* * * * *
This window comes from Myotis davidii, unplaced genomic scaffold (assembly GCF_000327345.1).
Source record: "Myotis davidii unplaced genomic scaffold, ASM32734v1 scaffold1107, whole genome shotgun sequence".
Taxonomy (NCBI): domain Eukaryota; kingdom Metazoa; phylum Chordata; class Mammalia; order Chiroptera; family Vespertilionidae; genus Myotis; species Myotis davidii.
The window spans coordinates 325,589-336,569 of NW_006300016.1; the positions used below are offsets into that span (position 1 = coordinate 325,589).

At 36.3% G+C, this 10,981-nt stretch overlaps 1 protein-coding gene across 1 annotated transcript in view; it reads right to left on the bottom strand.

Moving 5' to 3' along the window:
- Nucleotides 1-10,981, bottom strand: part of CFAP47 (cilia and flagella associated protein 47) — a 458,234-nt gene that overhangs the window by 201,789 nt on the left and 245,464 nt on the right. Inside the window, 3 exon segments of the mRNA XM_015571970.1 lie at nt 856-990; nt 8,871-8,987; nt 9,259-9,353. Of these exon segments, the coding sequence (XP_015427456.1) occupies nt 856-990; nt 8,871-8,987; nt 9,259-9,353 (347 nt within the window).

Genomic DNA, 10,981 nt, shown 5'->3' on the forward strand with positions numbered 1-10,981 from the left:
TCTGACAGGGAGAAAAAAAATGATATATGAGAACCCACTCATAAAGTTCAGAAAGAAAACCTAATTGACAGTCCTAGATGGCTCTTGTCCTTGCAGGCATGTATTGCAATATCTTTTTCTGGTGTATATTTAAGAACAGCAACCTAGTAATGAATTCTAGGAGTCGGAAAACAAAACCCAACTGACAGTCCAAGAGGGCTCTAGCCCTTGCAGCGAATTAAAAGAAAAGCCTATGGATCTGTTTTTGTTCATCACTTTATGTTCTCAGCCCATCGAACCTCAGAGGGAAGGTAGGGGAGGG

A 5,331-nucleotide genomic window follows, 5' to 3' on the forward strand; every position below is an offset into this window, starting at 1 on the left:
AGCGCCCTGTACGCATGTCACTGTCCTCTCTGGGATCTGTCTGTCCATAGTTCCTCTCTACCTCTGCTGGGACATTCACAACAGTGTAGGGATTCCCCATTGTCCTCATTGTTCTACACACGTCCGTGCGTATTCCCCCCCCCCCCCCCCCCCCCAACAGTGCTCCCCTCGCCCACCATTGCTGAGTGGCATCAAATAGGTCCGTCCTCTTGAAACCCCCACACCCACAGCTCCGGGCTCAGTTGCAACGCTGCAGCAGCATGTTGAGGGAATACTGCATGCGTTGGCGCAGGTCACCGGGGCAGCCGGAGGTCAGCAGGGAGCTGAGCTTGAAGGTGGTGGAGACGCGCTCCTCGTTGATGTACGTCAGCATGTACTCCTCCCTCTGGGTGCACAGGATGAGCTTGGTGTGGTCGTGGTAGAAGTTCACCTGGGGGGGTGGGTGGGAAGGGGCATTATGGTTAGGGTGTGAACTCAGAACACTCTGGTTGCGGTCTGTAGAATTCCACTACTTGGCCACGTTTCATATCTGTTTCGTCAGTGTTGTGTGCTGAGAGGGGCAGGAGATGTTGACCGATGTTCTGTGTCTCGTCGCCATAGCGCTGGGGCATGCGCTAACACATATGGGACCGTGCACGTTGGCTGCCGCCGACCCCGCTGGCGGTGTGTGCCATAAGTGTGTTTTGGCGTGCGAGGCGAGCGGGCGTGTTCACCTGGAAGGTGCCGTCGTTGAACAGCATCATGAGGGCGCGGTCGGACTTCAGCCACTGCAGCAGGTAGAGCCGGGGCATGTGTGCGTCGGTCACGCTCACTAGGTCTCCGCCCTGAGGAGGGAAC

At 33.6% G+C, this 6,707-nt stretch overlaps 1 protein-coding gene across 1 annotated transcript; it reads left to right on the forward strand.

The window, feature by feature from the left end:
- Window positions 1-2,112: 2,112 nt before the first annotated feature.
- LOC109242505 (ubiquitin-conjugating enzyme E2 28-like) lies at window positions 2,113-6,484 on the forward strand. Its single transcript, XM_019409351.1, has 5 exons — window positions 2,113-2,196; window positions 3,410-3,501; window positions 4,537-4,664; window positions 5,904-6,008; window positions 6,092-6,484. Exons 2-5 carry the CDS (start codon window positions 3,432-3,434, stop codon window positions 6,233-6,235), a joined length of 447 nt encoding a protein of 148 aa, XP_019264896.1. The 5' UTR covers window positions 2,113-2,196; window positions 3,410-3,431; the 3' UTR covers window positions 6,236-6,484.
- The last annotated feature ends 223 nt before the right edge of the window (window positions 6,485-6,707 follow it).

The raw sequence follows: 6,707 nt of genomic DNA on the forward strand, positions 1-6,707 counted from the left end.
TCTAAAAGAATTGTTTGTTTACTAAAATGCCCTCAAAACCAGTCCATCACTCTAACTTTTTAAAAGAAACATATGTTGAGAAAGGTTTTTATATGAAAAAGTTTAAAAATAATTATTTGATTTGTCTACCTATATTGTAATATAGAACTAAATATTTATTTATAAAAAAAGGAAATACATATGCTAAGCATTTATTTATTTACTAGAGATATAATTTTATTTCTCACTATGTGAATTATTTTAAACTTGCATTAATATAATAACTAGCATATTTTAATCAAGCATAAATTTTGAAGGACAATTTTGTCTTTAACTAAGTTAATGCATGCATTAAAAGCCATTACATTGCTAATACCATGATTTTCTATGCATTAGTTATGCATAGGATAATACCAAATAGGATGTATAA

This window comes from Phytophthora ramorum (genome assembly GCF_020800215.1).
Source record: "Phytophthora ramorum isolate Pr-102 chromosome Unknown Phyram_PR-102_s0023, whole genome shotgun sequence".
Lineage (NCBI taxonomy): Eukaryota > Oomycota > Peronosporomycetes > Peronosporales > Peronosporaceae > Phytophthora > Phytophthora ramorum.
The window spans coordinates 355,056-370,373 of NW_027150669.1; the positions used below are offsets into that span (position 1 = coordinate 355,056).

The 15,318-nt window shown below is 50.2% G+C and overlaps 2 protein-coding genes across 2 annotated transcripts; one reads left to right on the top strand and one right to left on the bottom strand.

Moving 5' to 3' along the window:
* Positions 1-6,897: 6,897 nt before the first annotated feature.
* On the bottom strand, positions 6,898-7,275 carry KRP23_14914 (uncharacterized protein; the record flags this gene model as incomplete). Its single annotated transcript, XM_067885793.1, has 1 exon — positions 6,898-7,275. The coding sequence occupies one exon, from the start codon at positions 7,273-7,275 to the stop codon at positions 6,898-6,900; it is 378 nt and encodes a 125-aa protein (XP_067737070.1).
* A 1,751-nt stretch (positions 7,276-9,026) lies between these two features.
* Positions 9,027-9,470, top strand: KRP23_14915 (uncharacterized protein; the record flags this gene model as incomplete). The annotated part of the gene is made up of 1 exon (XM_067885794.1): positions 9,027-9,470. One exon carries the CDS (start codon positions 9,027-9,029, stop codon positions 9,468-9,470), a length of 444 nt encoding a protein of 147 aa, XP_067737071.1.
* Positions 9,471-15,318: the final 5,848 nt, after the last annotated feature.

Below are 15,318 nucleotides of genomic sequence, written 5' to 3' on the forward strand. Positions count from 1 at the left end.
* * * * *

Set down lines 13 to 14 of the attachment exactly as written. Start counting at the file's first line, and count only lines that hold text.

The window, feature by feature from the left end:
- Window positions 1-2,112: 2,112 nt before the first annotated feature.